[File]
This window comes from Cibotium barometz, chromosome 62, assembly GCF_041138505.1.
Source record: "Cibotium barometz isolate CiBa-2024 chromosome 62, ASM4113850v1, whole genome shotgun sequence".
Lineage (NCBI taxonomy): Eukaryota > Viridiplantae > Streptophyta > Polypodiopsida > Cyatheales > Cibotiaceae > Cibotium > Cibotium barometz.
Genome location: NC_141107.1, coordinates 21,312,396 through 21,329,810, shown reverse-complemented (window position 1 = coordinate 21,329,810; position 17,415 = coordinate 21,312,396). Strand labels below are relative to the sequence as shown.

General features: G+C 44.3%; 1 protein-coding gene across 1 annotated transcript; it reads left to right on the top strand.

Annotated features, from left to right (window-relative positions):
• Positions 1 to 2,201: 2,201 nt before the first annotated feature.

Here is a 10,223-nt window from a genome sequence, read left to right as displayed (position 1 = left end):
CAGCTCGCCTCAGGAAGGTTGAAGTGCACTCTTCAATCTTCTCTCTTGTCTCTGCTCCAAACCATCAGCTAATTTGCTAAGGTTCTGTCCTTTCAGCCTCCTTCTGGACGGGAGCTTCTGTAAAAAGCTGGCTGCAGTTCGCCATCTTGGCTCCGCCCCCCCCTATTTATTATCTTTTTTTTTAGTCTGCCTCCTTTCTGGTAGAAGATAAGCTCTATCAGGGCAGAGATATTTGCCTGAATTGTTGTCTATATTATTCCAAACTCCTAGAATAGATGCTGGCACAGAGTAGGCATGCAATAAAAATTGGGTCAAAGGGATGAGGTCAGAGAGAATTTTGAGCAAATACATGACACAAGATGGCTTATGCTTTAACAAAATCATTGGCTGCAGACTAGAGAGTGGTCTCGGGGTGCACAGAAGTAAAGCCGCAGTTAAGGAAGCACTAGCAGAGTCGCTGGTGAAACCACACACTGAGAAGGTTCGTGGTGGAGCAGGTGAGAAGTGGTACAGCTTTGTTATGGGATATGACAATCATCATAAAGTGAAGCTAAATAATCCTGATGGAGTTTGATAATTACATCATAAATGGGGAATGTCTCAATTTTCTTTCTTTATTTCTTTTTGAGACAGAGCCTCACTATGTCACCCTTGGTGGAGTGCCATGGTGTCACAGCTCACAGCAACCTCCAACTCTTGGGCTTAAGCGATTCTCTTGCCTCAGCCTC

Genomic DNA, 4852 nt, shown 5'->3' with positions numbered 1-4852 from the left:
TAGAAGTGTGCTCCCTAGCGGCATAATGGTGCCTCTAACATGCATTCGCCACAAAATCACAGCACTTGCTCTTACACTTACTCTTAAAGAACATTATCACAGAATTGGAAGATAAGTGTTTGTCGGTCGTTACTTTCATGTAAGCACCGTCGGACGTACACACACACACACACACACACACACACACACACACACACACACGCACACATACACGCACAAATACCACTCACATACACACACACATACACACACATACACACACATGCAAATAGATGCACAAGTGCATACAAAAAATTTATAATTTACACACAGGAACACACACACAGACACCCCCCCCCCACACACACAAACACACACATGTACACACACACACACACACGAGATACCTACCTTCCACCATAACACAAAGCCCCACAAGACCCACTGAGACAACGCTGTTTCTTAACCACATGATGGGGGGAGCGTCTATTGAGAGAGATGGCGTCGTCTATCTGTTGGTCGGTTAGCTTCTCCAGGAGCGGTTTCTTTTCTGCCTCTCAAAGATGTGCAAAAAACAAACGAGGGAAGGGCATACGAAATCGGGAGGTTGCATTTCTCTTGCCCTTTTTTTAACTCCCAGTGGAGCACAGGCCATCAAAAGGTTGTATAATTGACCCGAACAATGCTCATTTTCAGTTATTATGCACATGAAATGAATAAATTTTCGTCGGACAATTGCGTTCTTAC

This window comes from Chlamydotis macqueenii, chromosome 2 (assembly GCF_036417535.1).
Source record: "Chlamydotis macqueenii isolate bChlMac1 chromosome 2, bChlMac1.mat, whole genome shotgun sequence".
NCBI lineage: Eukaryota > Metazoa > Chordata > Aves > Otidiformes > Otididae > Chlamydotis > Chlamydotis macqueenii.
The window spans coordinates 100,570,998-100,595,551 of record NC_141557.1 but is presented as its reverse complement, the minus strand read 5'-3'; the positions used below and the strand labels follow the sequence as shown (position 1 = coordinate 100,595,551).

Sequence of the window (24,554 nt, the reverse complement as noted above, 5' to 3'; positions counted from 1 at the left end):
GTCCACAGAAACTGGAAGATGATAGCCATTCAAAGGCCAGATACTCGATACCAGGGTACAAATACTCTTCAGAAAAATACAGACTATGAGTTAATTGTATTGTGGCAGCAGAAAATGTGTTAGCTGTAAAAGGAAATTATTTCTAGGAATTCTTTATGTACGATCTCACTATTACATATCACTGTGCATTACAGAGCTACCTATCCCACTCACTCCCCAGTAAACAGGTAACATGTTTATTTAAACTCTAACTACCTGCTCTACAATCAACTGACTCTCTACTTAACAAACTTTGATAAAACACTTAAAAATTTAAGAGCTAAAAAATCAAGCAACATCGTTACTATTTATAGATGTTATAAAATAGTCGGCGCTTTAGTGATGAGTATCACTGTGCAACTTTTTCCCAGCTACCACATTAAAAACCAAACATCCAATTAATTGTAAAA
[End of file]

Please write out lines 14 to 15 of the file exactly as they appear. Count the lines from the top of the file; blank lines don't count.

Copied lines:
NCBI lineage: Eukaryota > Metazoa > Chordata > Aves > Otidiformes > Otididae > Chlamydotis > Chlamydotis macqueenii.
The window spans coordinates 100,570,998-100,595,551 of record NC_141557.1 but is presented as its reverse complement, the minus strand read 5'-3'; the positions used below and the strand labels follow the sequence as shown (position 1 = coordinate 100,595,551).